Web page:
Saturday, June 8, 2013

Incredible India!

Rajasthan incorporating New Delhi, Jaipur and Agra. Pics & words by Barry Greville-Eyres


Men in uniform on the streets of Jaipur - music on the move! Rajasthan is culturally rich and has artistic and cultural traditions which reflect the ancient Indian way of life.

Rajasthan is pre-eminent in quarrying and mining in India. The Taj Mahal was built from the white marble which was mined from a town called Makrana. Jodhpur or red sandstone is mostly used in monuments, important buildings and residential buildings. The two materials are decoratively combined, with exquisite effect, in the picture above.




A Palace with a view! An impressive garden and water feature seen from the Amber Fort
Intricate designs at the Amber Palace - Jaipur

The blogger's travel companions ... remarkable ladies capable of bringing any man, beast or behemoth to its knees!


Rajasthan attracted 14% of total foreign visitors during 2009–2010 which is the 4th highest among Indian states. It is 4th also in domestic tourist visitors. Endowed with natural beauty and a great history, tourism is a flourishing industry in Rajasthan. The palaces of Jaipur and Ajmer-Pushkar, the lakes of Udaipur, the desert forts of Jodhpur, Taragarh Fort (Star Fort) in Bundi, and Bikaner and Jaisalmer rank among the most preferred destinations in India for many tourists both Indian and foreign.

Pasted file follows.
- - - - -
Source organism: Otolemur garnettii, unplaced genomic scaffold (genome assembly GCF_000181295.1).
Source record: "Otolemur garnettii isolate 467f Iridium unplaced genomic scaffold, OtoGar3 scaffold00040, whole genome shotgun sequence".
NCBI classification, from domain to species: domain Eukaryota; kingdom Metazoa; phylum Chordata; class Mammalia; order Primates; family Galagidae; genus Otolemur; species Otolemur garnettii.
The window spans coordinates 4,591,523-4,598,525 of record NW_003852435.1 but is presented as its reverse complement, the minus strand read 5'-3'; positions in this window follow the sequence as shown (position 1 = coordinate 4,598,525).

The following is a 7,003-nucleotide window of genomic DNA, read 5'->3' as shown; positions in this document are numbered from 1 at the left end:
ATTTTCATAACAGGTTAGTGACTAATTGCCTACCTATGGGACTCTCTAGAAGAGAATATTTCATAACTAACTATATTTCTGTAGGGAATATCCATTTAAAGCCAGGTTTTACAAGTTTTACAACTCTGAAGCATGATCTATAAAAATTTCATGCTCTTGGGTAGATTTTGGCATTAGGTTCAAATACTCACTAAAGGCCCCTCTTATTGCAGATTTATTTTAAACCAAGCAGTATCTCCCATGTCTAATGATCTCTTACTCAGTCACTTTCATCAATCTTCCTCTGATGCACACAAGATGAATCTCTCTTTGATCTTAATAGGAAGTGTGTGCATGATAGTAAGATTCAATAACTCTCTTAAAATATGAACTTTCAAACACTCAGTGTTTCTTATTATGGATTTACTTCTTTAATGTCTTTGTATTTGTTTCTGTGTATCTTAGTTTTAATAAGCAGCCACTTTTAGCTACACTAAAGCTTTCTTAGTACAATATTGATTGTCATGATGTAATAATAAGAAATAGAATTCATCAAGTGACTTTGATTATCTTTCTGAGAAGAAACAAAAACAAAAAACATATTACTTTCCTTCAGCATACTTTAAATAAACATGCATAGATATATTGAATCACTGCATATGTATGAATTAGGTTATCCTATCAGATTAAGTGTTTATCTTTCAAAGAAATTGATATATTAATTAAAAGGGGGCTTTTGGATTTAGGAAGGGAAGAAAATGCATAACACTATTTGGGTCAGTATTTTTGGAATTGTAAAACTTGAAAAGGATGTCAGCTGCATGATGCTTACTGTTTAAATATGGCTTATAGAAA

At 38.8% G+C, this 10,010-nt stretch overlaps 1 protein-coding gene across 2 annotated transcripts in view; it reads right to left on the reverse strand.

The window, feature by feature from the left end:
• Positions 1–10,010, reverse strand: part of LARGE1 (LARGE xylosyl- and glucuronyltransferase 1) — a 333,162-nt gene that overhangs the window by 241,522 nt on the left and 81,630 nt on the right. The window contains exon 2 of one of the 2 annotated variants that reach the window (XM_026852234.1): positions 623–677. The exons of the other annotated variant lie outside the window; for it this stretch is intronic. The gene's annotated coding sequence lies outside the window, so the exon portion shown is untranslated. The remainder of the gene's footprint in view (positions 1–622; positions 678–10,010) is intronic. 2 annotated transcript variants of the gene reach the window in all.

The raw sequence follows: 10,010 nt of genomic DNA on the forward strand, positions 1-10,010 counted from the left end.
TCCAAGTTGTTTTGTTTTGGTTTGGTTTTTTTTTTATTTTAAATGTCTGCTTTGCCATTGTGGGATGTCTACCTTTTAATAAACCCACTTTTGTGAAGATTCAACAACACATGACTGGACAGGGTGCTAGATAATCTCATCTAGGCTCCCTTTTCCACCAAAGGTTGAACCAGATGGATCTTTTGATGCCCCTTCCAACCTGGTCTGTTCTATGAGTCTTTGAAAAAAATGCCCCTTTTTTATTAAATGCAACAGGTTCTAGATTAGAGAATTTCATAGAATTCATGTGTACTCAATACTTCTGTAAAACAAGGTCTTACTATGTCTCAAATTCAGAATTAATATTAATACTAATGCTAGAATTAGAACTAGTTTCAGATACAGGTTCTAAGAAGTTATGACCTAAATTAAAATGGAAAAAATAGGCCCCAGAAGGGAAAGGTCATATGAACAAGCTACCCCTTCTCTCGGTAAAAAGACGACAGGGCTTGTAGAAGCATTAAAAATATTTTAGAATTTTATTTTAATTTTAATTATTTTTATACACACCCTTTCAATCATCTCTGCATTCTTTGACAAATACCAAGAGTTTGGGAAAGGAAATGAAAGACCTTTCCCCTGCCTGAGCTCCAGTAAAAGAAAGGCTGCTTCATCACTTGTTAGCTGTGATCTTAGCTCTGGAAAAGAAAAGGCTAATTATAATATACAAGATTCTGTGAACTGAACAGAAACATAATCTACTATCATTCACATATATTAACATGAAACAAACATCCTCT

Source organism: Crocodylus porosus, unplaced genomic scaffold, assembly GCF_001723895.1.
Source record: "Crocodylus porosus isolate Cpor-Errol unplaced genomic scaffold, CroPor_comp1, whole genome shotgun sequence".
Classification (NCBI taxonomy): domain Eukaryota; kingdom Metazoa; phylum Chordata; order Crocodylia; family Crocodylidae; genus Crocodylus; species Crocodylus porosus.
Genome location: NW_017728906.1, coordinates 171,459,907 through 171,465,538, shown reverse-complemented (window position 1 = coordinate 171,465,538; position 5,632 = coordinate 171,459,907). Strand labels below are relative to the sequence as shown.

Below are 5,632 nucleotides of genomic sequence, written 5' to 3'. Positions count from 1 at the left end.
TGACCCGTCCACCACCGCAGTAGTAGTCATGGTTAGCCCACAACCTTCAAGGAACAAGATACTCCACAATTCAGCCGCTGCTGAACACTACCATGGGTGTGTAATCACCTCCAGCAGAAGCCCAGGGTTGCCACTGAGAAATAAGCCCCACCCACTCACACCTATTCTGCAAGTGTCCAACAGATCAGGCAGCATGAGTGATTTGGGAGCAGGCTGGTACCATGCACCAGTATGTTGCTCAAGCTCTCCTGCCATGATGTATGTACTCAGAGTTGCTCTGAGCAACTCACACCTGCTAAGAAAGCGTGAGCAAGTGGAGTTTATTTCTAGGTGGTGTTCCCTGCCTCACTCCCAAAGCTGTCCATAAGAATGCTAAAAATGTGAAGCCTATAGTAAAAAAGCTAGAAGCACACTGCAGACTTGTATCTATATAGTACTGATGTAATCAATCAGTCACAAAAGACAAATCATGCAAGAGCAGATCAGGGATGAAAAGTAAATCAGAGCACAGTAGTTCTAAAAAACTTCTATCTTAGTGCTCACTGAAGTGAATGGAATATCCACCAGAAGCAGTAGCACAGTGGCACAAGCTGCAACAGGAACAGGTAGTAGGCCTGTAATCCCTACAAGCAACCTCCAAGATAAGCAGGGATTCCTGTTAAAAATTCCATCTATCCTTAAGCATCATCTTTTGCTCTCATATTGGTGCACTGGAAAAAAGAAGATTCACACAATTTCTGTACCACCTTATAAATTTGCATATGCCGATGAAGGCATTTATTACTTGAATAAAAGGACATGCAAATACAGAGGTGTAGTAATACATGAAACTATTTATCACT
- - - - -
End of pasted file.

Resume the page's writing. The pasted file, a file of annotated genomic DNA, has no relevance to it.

Toasting the wannabe Maharajah! A superb day out with Elefantastic Elephant Tours - Jaipur - highly recommended!


The Taj Mahal attracts a large number of tourists. UNESCO documented more than 2 million visitors in 2001, including more than 200,000 from overseas. A two tier pricing system is in place, with a significantly lower entrance fee for Indian citizens and a more expensive one for foreigners. Most tourists visit in the cooler months of October, November and February. Polluting traffic is not allowed near the complex and tourists must either walk from parking lots or catch an electric bus. Lists of recommended travel destinations often feature the Taj Mahal, which also appears in several listings of seven wonders of the modern world, including the recently announced New Seven Wonders of the World, a recent poll with 100 million votes.